Sometimes it is hard to read intention into a UI without insider-context to know if something is a conscious or unconscious decision. We could very well ascribe valid UX principles to explain why something is a certain way, but it's also quite possible it is more accidental.
Consequently there are two possible answers to your question:
As a conscious design decision, having different margins between elements is an example of using grouping principles to create a relationship between the elements using negative space (as other answers have pointed out).
As an unconscious design decision, it can also be as simple as that's how it looks when you're using CSS margins for flowing lists where you don't know which items are at the first or last position in the row.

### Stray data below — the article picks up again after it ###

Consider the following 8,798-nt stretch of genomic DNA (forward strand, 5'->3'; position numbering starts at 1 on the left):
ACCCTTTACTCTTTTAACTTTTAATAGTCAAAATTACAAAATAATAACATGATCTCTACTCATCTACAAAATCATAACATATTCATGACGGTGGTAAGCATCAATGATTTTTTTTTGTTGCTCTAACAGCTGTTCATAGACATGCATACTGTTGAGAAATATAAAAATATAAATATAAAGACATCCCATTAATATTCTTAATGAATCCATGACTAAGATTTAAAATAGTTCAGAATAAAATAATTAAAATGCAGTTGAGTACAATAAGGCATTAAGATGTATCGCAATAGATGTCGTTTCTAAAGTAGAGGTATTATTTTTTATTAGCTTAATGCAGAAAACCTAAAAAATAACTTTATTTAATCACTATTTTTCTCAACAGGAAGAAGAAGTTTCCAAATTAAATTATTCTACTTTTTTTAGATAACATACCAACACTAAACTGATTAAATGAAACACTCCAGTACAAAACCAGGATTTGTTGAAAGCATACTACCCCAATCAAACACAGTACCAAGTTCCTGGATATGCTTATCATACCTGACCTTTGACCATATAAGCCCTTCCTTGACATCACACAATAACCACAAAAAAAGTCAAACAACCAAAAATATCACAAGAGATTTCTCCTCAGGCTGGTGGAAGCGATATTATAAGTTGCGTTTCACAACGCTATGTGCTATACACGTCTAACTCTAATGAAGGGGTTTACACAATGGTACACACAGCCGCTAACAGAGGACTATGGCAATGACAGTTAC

The CSS applied to each item would therefore be the same, i.e. margin: 10px; When you have two items next to each other the gap between them becomes the sum of the right and left margin:
download bmml source – Wireframes created with Balsamiq Mockups
The result is more white space between neighboring elements than you have for the first or last item in the row.
With the examples you provided, I would say that the first one looks like a conscious design decision whereas the second example (Netflix) is probably more representative of the cumulative effect of uniform margins in a list.